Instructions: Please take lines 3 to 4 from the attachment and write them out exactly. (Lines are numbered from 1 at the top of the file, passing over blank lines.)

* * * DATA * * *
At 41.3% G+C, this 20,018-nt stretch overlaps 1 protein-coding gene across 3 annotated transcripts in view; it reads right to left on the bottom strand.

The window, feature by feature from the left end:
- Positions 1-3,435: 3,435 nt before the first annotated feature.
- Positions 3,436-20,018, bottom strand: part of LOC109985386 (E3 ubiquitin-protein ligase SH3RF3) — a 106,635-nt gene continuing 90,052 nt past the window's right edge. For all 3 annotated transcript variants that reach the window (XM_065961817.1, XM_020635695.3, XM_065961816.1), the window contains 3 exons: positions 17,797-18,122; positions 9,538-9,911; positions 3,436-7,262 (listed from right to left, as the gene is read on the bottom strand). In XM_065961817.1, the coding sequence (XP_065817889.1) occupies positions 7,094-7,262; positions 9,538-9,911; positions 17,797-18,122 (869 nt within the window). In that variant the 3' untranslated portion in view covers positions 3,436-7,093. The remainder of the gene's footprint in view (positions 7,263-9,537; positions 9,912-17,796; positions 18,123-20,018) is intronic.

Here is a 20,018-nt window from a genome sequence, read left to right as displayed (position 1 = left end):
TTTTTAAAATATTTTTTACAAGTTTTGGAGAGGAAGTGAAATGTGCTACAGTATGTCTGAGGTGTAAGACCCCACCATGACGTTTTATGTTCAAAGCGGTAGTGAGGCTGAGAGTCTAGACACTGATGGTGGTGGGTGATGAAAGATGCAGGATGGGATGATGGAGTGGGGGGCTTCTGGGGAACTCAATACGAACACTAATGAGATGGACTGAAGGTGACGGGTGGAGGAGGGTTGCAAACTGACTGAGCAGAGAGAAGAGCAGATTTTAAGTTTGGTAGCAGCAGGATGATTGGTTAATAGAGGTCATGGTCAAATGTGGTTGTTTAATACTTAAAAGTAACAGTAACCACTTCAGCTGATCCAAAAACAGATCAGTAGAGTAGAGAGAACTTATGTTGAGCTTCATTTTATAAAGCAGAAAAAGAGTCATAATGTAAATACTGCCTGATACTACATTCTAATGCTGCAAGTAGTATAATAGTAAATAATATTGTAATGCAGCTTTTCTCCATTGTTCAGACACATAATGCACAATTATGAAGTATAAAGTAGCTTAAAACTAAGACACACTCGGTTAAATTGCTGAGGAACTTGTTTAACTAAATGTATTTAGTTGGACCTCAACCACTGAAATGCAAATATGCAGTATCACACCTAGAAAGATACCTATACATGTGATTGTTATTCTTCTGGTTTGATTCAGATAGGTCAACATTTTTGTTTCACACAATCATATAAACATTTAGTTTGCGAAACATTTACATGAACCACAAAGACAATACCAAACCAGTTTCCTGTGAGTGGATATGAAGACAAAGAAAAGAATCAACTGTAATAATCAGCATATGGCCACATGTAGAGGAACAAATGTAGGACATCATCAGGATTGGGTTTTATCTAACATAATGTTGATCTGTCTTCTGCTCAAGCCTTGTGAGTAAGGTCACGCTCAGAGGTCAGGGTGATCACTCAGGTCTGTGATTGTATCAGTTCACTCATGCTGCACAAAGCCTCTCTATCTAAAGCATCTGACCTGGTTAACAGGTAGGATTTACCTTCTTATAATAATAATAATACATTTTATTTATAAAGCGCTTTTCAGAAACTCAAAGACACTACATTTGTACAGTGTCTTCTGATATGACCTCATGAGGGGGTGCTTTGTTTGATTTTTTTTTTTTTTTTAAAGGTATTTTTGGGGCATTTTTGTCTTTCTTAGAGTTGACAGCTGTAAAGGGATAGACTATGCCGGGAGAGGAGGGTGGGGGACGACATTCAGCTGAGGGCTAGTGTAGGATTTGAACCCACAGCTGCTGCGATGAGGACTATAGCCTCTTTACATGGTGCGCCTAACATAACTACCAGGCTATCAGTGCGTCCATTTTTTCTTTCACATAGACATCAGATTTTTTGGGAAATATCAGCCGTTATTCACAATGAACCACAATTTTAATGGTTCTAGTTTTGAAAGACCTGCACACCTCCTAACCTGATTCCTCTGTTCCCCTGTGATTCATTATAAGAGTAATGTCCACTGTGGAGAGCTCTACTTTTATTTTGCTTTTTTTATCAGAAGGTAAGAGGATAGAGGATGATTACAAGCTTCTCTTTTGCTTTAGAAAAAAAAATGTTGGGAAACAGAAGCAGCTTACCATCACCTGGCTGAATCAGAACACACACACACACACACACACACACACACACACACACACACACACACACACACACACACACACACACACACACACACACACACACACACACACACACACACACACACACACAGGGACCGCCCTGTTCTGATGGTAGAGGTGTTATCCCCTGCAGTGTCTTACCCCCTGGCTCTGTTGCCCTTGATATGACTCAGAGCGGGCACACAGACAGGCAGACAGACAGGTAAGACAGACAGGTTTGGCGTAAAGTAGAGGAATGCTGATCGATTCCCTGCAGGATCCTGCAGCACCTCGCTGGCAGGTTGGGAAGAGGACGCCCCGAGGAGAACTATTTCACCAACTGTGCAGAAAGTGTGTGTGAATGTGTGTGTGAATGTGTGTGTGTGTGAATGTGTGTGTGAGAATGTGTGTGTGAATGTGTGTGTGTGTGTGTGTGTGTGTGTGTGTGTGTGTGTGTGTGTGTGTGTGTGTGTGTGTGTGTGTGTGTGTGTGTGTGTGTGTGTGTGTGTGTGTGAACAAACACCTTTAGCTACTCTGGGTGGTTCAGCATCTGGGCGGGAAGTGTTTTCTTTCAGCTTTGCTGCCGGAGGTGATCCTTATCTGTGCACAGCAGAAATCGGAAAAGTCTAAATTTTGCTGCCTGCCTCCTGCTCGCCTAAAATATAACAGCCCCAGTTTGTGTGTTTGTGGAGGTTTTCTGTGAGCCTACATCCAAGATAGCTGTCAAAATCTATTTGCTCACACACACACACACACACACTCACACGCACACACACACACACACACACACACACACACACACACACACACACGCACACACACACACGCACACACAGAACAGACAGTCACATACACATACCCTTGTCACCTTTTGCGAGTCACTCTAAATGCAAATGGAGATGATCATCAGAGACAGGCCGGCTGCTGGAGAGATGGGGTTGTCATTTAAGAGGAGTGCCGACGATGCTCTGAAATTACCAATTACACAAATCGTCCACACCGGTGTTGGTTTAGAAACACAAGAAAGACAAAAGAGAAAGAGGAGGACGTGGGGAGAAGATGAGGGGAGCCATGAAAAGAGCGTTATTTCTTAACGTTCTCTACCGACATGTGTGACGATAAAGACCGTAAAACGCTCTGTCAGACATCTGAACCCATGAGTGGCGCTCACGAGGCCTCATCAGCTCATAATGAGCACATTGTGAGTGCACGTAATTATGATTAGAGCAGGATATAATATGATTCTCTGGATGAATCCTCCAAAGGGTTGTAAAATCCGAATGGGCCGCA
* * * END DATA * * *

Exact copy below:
- Positions 1-3,435: 3,435 nt before the first annotated feature.
- Positions 3,436-20,018, bottom strand: part of LOC109985386 (E3 ubiquitin-protein ligase SH3RF3) — a 106,635-nt gene continuing 90,052 nt past the window's right edge. For all 3 annotated transcript variants that reach the window (XM_065961817.1, XM_020635695.3, XM_065961816.1), the window contains 3 exons: positions 17,797-18,122; positions 9,538-9,911; positions 3,436-7,262 (listed from right to left, as the gene is read on the bottom strand). In XM_065961817.1, the coding sequence (XP_065817889.1) occupies positions 7,094-7,262; positions 9,538-9,911; positions 17,797-18,122 (869 nt within the window). In that variant the 3' untranslated portion in view covers positions 3,436-7,093. The remainder of the gene's footprint in view (positions 7,263-9,537; positions 9,912-17,796; positions 18,123-20,018) is intronic.